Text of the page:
Wednesday, Sept. 9
On a particularly intoxicated night several months back, I made my way over to Radio Room to see one of the country's better psych-rock bands (Pontiak), only to find they'd finished their set even though they were scheduled to headline. Instead of lamenting the missed opportunity, I walked down to Soda Bar where, unbeknownst to me, Boyscout were about to play one of their first shows. To a certain sect of the San Diego music scene, it was an anticipated event, because the band consists of members of Transfer, Hialeah and Marasol. Although I can't claim to be a big fan of those groups, Boyscout's instrumental assault was among the more forceful sets I've seen from a local act this year, anchored by bludgeoning dual drummers and dynamic guitars that were unusually crisp considering the deafening volume. I guess that's what you get when one of your percussionists (Mario Quintero) twiddles knobs at a local recording studio (Black Box). Get Your Death On!, Modern Rifles and The New Assembly open at U-31.
Thursday, Sept. 10
Too Short might be the most graphic platinum-selling rapper of all time. For example, take this heartwarming line from his nine-minute epic, “Freaky Tales”: “There's another girl / her name is Mary / talk about sex and the girl act scary / I heard she was freakin' for my homeboy Jerry / took her to the house and I popped that cherry.” So elegant, so refined. With Samoan Irok, Charlie Mak and DJ Fingaz at 'Canes ($15).
Friday, Sept. 11
With tender-hearted tendencies that hearken back to the days when Edwyn Collins and Roddy Frame were gods and “twee” wasn't yet an adjective almost strictly limited to describing indie-pop, L.A.'s Devon Williams is a real songwriting talent with tunes as diverse and nuanced as his tastes. That means lots of jangle, '50s- and '60s-style melodies, tasteful string arrangements and even some punky edges, courtesy of tracks like the late-Replacements rush of “Bells.” And while tour-mates Outrageous Cherry have toiled in relative obscurity for more than 15 years, their working-class pop has remained just as pure and innocent, approximating what Robert Pollard would sound like covering the Bay City Rollers and The Raspberries. At Che Café ($5).
Starting a band isn't really that complicated. Just ask The KABBs, whose concept is tidily summed up by their moniker, an acronym built from their members' first names (Kyle, Adrian, Brandon, Brian). My guess is that these guys were friends for a long time prior to this project—and will remain so for long after it. Nothing wrong with playing some rock 'n' roll in the meantime, though, especially with the repetitive pseudo-rockabilly guitars of “Golden and Blue,” which could be a Fall outtake from the early '80s if it weren't for the vocals. Where else would they play but the Ken Club?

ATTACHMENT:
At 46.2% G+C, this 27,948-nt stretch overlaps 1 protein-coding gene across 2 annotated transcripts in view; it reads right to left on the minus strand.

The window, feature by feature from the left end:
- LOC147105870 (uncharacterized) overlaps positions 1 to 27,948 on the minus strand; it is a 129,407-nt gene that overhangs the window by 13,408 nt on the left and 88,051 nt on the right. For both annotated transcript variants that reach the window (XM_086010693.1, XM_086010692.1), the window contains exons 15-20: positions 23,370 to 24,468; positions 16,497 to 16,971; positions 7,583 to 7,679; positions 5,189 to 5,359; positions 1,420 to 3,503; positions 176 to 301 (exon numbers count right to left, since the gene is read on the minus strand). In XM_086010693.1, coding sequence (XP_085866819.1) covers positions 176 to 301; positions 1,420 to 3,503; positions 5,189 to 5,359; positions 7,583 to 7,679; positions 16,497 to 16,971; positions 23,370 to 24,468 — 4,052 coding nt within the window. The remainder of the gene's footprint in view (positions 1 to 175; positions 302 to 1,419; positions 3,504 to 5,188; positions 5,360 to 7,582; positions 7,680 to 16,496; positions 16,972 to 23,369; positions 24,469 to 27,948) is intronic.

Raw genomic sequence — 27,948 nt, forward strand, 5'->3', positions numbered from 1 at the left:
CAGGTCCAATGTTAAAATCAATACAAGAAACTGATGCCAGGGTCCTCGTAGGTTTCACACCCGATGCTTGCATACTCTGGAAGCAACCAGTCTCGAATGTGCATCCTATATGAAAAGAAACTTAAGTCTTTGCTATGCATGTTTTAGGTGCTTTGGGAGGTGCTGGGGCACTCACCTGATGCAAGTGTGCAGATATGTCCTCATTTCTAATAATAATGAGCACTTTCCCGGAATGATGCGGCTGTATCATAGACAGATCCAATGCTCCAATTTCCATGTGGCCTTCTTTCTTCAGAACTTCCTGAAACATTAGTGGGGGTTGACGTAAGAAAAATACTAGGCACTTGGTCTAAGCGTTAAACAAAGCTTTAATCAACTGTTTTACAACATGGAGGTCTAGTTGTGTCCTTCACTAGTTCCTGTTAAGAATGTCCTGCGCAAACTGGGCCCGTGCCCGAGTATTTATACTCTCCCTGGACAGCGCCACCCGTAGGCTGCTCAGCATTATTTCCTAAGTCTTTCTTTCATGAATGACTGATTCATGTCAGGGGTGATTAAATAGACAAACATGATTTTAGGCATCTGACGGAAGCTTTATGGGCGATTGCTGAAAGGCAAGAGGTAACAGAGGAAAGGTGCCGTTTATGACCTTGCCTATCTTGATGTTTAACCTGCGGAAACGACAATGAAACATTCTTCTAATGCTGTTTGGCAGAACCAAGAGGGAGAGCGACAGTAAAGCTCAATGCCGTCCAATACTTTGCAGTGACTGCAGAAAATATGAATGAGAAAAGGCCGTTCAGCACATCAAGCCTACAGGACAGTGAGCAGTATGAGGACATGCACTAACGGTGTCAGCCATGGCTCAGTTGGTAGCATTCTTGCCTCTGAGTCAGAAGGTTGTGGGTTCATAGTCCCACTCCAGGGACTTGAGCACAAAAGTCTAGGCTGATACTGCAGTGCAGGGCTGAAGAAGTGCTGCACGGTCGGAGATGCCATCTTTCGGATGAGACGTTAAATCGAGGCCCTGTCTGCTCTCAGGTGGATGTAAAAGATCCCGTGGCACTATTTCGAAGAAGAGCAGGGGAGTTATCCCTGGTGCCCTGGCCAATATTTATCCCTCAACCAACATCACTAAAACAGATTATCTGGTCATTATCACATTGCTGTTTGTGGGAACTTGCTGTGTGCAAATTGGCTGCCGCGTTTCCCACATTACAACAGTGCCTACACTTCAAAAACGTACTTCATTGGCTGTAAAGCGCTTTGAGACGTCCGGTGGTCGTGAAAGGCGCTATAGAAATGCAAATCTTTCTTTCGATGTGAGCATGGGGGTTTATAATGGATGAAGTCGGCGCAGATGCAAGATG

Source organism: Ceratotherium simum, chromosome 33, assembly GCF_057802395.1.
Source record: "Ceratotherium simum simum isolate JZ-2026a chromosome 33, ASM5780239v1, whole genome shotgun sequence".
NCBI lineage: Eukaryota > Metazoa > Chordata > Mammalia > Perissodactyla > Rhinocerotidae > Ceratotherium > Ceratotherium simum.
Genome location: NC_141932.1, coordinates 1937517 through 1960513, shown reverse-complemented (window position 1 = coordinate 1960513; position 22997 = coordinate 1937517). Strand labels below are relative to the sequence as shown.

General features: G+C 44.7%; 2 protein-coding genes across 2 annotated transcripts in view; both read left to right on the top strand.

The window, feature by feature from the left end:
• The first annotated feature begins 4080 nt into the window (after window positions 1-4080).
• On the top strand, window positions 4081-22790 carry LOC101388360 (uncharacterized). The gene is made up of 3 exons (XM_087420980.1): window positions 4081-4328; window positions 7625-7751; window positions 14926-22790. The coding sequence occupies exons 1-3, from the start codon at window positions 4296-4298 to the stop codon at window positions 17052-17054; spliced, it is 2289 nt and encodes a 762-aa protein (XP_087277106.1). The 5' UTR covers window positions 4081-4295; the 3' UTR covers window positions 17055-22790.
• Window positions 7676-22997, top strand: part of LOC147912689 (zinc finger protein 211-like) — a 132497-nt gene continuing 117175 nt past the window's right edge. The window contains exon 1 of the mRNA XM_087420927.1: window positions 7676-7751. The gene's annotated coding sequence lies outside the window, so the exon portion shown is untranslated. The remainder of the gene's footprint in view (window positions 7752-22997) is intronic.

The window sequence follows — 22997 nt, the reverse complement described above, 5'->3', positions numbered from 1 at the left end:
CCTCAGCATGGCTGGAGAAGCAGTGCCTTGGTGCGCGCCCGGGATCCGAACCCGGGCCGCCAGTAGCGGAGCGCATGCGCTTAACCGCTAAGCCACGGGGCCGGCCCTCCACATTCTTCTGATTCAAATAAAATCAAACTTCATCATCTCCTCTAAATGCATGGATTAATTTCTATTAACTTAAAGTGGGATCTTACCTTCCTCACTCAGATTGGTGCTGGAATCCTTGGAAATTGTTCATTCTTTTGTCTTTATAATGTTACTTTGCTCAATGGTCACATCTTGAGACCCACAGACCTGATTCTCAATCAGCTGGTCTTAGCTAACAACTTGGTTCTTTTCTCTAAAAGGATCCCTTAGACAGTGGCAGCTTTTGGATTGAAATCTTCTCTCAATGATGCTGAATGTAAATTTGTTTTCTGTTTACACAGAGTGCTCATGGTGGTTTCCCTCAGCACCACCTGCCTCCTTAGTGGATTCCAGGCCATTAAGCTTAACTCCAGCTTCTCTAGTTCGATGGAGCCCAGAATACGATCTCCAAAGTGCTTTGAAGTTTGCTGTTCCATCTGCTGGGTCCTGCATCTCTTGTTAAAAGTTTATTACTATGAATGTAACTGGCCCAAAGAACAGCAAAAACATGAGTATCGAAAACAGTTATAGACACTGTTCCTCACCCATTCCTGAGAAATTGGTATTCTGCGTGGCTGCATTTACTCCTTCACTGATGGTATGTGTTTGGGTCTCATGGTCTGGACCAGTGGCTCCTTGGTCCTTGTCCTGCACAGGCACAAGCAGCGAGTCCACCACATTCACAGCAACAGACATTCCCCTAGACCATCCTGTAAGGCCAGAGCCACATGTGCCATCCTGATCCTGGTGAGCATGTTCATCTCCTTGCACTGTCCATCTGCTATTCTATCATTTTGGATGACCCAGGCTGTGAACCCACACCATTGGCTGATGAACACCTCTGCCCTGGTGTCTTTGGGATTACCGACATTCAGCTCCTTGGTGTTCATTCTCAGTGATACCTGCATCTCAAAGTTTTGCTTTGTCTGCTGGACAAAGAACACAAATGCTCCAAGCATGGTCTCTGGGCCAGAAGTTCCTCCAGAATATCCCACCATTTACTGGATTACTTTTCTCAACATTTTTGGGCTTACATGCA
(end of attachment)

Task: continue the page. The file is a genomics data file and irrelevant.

Saturday, Sept. 12
Like the majority of San Diego music fans, I've yet to see Zion Laser Strike in concert, but judging from the thrashy surf-rock tumble of “Vegas Tubes” and the space-warped synth ride of the eloquently titled “Nicotine Shits,” it's something that's crawling its way up my to-do list. And although I've written about Northern Towns' Oi!-meets-mod punk and Drug Wars' tangled Hot Snakes worship before, I haven't gotten the chance to witness either of them in a live setting, either. Come to think of it, this might be a good time to kill three birds with one stone. Gotta prioritize. At the Ken Club.
Sunday, Sept. 13
Benefit concerts tend to be irritating. Donating to a cause of your choice is worthy and rewarding in its own right, but they often turn out to be more about the promoters' interests than those of the intended recipients. That's where Che Café comes in to serve its purpose—holding real nonprofit events, where everyone involved is on the same page and donation is a choice rather than a requirement. Proceeds for this one benefit a battered women's shelter, and the show includes music by boyish depressive Jeans Wilder, the underrated Tropical Depression, outsider genius Bill Wesley and other musicians, along with work by 50 local artists, arts and crafts for sale, live dancing and a bunch of other cool stuff. Get there early; it starts at 3 p.m.
Tuesday, Sept. 15
Somewhere on the Monotonix MySpace page, there's a picture of lead singer Ami Shalev perched on a streetlight in nothing but hot pants, a pair of Asics and a sweater vest made only of curly brown chest hair. As he basks in the glory, the adoring crowd below outstretch their hands, one half attempting to grasp the ephemeral joy of the moment and the other half snapping photos with cell phones. In the background, there's a glowing yellow sign that says “LAUREL AIRPORT PA,” which one can only assume is short for Laurel Airport Parking, a structure adjacent to The Casbah. This was how Monotonix's last show in San Diego concluded. Need I say more? Go, and get nuts. Christmas Island and L.A. electro-pop crew Anavan open ($12).